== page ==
I couldn’t agree more with Boxman Studios founder David Campbell when he describes the shipping container as “an engineering marvel.” Its corrugated steel walls and ceiling are structure, weatherproofing, and finish surfaces all rolled into one. It can withstand wind and waves at sea, the vibrations of a cross-country tractor trailer, and the concentrated force of an offloading crane, transitioning effortlessly between these modes. It stacks neatly atop other containers, ten high or more.
One can easily imagine the shipping container as the ideal building block for a modular home or other building. The World Shipping Council estimates some 17 million containers worldwide, with new ones being built – and old ones retired – every day. Why not take all those retired boxes and recycle them into inexpensive, durable, moveable indoor spaces?
Well, it turns out the shipping container is really hard to convert. Mr. Campbell laments that “it requires a lot to take it apart and maintain its structural integrity.” In other words, you can’t just plasma-torch a square out of your container wall and call it a window. You need to reinforce around every hole to make up for the structure you eliminated. And when you start to think about insulation and roughing in plumbing and other utilities, the difficulties really pile up.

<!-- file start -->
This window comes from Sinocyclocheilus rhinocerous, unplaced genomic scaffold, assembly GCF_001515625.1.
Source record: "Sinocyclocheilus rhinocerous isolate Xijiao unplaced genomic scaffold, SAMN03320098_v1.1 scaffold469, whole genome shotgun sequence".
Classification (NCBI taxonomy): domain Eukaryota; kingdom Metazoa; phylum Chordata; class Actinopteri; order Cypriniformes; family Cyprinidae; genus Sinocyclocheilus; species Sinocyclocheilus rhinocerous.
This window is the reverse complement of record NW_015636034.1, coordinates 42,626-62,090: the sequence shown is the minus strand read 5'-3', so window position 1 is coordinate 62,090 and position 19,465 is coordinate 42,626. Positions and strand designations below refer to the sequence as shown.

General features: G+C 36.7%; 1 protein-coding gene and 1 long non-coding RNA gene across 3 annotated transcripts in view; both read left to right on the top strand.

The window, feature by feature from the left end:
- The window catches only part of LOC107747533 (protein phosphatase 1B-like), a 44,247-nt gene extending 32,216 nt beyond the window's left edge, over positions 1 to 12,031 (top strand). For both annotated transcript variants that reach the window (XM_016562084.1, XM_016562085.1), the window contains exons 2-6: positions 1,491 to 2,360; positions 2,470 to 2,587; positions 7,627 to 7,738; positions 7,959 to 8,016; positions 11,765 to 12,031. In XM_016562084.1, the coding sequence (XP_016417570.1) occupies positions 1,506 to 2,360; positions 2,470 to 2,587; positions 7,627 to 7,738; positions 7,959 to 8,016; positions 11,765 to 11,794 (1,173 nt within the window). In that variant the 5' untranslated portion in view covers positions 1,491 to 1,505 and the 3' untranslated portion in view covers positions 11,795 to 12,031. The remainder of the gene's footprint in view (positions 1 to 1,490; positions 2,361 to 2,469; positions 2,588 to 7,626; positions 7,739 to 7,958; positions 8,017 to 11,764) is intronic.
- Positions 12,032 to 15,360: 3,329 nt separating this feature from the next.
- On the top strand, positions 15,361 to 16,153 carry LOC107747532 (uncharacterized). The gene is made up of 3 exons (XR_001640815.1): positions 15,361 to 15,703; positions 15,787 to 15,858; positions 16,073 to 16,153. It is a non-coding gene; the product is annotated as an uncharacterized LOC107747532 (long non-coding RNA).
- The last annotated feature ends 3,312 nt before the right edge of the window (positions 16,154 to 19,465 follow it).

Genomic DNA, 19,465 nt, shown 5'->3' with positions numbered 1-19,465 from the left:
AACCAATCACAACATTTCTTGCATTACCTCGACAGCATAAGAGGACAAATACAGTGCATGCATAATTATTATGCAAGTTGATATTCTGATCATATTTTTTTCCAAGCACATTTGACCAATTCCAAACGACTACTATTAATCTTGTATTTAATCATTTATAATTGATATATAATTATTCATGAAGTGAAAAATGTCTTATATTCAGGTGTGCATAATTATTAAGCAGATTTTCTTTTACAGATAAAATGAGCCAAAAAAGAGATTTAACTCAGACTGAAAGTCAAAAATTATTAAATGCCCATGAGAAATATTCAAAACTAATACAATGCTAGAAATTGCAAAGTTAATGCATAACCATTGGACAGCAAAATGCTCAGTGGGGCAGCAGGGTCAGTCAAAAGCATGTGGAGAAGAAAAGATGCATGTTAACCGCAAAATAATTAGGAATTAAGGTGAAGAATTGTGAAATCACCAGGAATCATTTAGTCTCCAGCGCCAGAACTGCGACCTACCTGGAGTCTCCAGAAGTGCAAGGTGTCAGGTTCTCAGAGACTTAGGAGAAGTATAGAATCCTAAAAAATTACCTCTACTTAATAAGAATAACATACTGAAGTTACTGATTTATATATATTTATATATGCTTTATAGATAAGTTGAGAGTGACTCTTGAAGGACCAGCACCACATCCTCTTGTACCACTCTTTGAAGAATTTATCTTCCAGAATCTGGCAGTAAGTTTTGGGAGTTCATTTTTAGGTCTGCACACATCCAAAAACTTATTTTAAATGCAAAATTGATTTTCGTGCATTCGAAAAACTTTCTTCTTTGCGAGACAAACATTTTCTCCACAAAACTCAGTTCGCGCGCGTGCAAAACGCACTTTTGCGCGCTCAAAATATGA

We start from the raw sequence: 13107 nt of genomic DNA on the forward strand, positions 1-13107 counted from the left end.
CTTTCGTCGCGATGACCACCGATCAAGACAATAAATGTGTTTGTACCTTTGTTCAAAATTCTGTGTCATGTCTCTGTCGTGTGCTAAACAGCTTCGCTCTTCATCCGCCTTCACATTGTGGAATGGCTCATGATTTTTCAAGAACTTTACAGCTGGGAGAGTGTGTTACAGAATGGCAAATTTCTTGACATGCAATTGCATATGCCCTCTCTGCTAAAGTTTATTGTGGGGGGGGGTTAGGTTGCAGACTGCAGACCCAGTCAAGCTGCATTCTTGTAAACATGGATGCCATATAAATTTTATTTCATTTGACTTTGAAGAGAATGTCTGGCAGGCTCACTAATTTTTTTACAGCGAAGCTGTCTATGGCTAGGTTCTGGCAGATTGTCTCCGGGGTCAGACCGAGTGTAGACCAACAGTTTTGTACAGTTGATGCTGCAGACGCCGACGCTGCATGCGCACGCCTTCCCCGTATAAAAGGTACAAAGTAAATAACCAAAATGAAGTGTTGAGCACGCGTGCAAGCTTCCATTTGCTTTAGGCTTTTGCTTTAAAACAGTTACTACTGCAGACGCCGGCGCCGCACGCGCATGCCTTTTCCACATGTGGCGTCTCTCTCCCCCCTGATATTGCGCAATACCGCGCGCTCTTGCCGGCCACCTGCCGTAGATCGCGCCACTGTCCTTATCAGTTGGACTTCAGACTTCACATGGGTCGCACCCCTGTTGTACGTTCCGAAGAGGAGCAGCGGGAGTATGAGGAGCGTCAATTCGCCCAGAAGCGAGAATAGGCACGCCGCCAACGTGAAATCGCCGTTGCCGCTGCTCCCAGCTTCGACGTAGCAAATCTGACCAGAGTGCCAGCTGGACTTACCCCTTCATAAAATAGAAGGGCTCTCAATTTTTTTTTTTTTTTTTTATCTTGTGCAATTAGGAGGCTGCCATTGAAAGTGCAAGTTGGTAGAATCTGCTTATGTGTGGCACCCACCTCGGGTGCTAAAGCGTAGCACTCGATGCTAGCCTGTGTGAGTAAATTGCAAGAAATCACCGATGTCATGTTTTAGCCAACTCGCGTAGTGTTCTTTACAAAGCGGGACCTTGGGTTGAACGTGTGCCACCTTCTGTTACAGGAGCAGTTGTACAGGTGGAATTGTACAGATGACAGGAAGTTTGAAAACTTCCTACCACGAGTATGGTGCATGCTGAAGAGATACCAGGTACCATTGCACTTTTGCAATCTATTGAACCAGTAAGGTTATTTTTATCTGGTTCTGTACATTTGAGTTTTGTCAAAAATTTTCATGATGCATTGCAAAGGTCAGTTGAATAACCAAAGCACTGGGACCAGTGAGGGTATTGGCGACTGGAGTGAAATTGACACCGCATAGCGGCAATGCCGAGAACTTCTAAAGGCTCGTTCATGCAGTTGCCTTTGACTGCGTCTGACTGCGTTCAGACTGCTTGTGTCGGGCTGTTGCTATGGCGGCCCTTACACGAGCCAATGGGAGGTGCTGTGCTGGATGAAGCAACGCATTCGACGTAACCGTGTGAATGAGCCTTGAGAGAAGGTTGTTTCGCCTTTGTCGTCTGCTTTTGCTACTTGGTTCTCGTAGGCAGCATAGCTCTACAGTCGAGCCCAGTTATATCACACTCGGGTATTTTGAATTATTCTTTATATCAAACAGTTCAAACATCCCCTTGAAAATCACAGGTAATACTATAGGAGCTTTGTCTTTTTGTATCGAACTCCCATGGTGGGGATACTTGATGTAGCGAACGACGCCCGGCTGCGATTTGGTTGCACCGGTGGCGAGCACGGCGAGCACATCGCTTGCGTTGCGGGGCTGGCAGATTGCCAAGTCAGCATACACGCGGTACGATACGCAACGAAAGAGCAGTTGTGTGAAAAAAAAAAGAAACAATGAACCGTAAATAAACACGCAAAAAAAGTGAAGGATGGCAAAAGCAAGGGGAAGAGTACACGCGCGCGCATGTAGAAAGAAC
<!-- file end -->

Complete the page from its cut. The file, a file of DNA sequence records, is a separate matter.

That hasn’t stopped enterprises like Boxman Studios from trying. Search the net and you’ll find numerous examples of pop-up retail stores, coffee shops, and (yes) homes built from a single shipping container or several stacked together. Two of my favorite concepts are the PUMA-CITY store, which made the rounds a few years back, and a shipping container hotel in Detroit. Practical challenges may abound, but with all these ready-made structures readily available it would be a shame not to try.